I started speaking in churches, in prisons, and in restorative justice programs – to victims and to offenders wanting to rehabilitate, sharing our story of restoration after a forgiveness process. I have witnessed over and over how people can change. When I tell our story, I get to honor both our parents–Mom for the positive impact she had on our lives and Dad for his decision to truly repent of his sins. The ending of our story is that we have been able to see how God can take horrible situations and turn them into good. What we have learned about repentance and forgiveness has made us much better husbands and fathers because we were intentional in giving our families something better. We have learned through bitter experience that to truly repent, you have to keep repenting, and to truly forgive, you have to keep forgiving, not once, but constantly.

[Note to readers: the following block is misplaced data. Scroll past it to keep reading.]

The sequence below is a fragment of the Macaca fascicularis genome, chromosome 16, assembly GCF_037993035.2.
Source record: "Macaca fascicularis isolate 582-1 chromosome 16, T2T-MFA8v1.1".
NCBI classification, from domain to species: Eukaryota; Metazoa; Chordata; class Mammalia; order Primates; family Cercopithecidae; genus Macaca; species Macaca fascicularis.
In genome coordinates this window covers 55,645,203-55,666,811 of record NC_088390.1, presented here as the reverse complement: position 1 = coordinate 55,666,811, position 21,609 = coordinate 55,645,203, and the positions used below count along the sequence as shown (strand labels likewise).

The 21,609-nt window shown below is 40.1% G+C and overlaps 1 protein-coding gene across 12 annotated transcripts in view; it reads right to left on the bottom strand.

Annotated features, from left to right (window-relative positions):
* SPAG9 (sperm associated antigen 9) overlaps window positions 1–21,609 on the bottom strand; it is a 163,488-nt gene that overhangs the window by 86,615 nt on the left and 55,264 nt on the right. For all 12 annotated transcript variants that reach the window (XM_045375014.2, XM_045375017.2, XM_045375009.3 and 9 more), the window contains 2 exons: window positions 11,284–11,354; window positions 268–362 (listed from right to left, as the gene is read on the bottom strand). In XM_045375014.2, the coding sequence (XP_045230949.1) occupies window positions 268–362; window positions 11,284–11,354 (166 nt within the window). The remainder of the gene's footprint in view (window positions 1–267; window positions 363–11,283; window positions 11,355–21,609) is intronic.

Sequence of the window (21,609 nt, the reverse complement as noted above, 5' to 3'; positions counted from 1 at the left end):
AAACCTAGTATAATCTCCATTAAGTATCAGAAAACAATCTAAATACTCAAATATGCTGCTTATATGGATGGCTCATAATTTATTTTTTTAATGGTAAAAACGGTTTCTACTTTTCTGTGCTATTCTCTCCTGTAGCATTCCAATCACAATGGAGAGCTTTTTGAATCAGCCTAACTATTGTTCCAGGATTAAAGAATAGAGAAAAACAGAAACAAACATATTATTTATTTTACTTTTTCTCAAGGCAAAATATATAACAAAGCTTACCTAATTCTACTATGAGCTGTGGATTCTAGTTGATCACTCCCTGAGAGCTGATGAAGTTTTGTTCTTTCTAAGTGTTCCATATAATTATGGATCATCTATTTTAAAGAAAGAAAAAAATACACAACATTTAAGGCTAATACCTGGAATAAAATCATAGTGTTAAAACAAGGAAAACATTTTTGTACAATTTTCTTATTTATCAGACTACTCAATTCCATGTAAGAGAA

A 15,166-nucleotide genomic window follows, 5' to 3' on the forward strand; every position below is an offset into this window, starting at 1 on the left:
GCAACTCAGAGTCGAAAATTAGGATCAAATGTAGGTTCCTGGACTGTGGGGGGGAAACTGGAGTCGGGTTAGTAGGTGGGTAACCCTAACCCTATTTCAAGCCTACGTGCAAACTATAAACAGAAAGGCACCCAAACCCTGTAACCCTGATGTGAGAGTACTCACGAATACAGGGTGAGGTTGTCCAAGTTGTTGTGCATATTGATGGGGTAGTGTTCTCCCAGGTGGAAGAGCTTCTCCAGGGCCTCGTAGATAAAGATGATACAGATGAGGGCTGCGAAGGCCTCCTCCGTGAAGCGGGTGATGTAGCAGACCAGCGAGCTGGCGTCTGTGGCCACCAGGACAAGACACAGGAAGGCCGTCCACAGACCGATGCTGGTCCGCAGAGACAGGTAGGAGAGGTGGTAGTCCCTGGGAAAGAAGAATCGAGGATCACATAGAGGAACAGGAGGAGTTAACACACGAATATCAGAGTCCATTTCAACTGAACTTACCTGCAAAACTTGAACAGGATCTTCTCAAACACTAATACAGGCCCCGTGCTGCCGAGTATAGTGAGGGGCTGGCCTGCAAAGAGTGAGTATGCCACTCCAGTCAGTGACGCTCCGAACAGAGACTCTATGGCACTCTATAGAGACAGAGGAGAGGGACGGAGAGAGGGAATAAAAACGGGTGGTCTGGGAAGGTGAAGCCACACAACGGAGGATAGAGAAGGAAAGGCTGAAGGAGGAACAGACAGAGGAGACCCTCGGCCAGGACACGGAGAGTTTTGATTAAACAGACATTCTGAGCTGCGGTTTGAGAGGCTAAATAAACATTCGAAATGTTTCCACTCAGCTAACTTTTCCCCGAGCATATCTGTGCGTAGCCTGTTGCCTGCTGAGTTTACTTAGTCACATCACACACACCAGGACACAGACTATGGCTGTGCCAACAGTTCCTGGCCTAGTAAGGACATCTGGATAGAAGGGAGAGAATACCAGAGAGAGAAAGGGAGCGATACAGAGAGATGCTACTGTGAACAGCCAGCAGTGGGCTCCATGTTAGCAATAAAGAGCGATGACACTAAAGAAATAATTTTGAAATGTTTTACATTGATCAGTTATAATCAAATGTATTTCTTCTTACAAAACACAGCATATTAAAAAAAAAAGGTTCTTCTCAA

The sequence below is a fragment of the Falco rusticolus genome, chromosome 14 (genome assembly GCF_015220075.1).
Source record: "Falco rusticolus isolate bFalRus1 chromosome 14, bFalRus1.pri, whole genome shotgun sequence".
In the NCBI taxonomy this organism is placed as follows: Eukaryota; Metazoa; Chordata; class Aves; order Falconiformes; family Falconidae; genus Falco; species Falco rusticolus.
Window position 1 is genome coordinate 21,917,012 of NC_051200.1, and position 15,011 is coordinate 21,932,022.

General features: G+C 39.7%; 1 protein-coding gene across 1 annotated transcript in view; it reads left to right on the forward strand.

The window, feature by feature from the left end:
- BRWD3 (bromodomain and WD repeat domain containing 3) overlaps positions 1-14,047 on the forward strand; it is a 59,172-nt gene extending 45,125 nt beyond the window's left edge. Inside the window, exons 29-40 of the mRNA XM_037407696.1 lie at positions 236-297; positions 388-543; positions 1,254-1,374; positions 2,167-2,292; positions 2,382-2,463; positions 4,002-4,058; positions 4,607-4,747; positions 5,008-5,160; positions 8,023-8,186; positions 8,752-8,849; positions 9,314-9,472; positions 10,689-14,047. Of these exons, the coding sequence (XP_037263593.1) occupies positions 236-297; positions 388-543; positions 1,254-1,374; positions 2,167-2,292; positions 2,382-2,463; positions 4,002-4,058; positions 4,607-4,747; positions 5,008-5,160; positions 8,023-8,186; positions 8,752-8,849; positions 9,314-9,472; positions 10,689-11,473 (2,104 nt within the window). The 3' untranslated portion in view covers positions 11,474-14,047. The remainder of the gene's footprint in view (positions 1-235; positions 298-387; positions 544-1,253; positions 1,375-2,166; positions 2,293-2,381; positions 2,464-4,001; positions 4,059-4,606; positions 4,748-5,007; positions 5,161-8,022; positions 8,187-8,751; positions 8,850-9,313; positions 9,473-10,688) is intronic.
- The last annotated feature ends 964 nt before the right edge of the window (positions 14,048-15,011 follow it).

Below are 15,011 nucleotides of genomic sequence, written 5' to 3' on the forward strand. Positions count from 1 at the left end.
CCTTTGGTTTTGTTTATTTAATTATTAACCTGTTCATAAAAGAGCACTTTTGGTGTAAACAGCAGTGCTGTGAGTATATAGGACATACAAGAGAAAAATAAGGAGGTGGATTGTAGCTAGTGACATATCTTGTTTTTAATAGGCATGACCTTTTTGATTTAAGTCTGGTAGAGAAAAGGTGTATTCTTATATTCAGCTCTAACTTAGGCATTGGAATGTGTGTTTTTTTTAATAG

The article is based on the testimony of Jim Buffington and his brothers on the Shalom World program “Seventy Times Seven.” To watch the episode, visit: shalomworld.org/episode/forgiving-their-mothers-murderer